Thursday, March 17, 2011

Ethiopia: Camels and Osama in Babile, Harar, Day 7, Thursday

The camel market! Visions of colorful blankets and tassels and cushions adorning the animals; people calling out to each other; hustling and bustling in a bazaar-like atmosphere. Maybe that's at the Monday camel market, but this was Thursday.

Photo credit: zz77


Thursday at the Babile Camel Market (about an hour from Harar) is a hot and dusty field enclosed by a not unattractive cement-block wall overlooking a beautiful vista of mountain paths and unusual rock formations. Men hang about chatting. Camels - and there are plenty! - stand around, sometimes lie around - in groups. A few women.

There is, of course, always the would-be guide hopeful of some (in this neck of the woods) baksheesh in return for his so-called services. One such urged me to follow him to a particular location in this vast field, while I, like a recalcitrant donkey, persisted in going my own way, thank you very much.

Photo credit: Carole Rich

On several occasions I found myself in the center of a circle of men, which felt a little odd. They shot me questions (the usual) and I responded. (Once a woman approached me to try out her French. We did exchange a brief conversation in same, taxing our limited vocabularies.)

Some folks encouraged me to buy a camel (50,000 birr) because, after all, I was rich. I demonstrated to each joker that I could not fit a camel into my bag ... (isn't there a Biblical verse along these lines?)

Another guy suggested I buy him a cup of tea, to which I responded that everyone would like the same, and I estimated up to 100 people here, and besides, he and his compadres had now been interviewing me for 15 minutes, so he should be buying ME a cup of tea.

In each circle where I found myself, at turns, the individual with the best English translated his companions' and my questions and comments. In one circle, the translator pointed to a man outside the circle, "He says he is Osama bin Laden." I looked over at the guy and said, "Hey, we've been looking for you! There's a reward! Come with me!" Later, the guy said he was a soldier for bin Laden. Who know; maybe so.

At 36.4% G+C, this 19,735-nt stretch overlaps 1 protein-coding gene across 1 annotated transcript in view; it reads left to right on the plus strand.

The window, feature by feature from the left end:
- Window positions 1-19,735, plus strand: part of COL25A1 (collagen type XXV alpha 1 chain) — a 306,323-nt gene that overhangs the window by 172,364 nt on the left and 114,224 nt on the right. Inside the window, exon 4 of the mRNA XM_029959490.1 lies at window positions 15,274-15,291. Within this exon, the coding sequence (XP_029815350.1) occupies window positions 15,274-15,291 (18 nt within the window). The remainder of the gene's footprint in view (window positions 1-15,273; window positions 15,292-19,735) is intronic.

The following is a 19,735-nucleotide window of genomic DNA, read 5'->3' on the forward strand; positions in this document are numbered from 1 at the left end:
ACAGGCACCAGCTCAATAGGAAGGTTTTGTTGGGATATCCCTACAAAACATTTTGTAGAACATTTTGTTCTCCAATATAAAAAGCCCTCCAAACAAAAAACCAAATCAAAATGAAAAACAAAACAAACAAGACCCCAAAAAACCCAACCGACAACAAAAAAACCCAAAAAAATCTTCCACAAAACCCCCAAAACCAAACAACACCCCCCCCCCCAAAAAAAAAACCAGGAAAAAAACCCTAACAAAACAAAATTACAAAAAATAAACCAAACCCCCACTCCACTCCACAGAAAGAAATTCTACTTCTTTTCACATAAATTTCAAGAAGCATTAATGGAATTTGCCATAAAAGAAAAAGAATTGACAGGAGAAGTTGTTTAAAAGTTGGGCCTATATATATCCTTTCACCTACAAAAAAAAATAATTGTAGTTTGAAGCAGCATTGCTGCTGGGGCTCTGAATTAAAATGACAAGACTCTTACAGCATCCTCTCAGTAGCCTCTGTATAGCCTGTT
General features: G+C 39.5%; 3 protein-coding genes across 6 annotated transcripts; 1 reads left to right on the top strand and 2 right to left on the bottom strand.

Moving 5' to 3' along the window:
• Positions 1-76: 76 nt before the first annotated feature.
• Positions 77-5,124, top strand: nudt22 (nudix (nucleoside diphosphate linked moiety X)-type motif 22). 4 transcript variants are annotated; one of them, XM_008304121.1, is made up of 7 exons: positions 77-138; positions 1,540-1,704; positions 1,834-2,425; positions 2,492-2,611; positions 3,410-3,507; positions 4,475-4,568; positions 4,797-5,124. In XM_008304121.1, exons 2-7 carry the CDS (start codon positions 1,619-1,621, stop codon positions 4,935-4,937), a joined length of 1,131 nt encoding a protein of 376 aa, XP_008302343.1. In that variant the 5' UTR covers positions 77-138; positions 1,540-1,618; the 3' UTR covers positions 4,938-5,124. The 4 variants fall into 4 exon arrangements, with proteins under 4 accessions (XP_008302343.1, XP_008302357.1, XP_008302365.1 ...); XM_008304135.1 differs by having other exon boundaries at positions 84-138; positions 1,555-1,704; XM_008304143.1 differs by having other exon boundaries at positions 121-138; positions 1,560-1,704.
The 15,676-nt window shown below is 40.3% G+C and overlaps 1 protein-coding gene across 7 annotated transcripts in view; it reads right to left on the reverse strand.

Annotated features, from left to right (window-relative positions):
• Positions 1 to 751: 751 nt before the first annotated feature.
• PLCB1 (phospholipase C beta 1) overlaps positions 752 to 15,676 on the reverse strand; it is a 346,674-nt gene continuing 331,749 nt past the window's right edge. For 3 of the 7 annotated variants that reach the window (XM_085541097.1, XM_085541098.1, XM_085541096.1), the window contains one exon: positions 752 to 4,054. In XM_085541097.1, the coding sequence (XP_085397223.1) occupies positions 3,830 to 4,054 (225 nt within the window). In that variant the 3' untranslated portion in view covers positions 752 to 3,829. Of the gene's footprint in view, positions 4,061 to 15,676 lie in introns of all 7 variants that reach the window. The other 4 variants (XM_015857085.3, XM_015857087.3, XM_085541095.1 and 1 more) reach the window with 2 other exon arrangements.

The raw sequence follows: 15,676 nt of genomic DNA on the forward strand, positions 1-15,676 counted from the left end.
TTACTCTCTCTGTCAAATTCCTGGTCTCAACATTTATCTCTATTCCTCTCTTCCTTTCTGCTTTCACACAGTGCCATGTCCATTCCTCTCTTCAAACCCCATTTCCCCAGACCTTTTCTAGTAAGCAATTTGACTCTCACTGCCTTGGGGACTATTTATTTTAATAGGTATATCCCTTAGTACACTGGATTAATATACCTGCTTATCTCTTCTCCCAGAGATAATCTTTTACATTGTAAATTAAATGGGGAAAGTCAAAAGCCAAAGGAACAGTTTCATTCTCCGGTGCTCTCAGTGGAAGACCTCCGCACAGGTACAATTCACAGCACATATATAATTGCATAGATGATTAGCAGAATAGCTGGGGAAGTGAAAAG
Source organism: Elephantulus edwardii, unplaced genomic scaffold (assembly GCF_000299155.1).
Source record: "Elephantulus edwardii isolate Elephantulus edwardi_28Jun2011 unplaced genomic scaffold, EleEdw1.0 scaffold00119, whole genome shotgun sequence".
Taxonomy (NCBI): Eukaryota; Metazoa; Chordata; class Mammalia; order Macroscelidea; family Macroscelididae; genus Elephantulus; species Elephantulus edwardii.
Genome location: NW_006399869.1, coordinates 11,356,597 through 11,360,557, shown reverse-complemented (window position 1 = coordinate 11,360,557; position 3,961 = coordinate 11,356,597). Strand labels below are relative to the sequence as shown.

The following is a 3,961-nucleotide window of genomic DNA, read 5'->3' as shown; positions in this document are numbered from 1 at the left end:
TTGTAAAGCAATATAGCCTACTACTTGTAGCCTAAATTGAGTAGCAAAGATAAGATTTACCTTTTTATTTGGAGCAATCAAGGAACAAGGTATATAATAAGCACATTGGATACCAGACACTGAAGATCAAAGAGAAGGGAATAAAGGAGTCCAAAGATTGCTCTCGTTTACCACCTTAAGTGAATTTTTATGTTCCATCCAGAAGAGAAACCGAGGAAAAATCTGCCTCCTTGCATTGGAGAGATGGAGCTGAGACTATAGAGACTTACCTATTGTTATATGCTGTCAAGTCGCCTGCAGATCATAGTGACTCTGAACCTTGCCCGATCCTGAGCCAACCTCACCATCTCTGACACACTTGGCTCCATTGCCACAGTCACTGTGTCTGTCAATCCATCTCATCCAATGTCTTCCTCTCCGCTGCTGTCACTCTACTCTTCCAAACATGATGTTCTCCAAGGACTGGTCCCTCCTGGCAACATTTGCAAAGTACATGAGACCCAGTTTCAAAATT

Photo credit: motionpictureart

Another individual, a Somali, said he was on the refugee list to go to America; his brother was already in Dallas. I think he expected his name to come up in two years.

Eventually, I moseyed out, ready to get back into Harar. A couple of boys attached themselves to me en route, again as would-be guides, later asking me for baksheesh as I got on the return minibus. No.

The minibus ride back was fun - lots of back-and-forth among the passengers and with me. I regurgitated, upon request, my vast Amharic and Oromiffa vocabularies, plus my one word in Somali, learned just
that day -- "nebbit" (hello).

We were stopped for a military search just outside Harar, with all of us being patted down and our bags peered into. The driver said they looked for contraband guns; another person later said contraband
electronics from Djibouti. Probably both.

Back in Harar, I sought out a woman vendor who'd gifted me two bananas in the morning. She and I had exchanged friendly shouts of "faranjo!" and "habesha!" along with smiling, Ethiopian chin-and-brow lifts. I
bought a kilo of mangoes, then distributed most of them among the hotel guards and other hotel staff at the entrance, then ate the rest for my lunch. Juicy.

In the afternoon, I put in some time in the internet, then picked up tiny potato-and-hot pepper sambozas for dinner, along with a small round of traditional country bread for breakfast in the bus tomorrow.

I wish I could stay longer in Harar. Sean McLachlan, the online travel writer, told me of the pleasure of walking in the walled city (Jugal) by moonlight. In the narrow, curving, cobblestoned streets, a hyena might brush against your thigh as it made its silent night-time rounds.

Sean was also in the practice of spending an entire day hanging out with a tailor in his streetside shop. I saw Sean doing exactly that one day. Borrowing Sean's idea, I would spend an entire afternoon and evening with a woman vendor, pulling up my own stool to sit under her umbrella. Maybe I'd even shout out "faranjo!" when I saw one pass. Or maybe I'd shout out "habesha!" to all Ethiopians who walked by.

But not enough time for either of these things.

As it was, I showered with my bathroom light turned off so I could look up at Harar's full moon through the high window.

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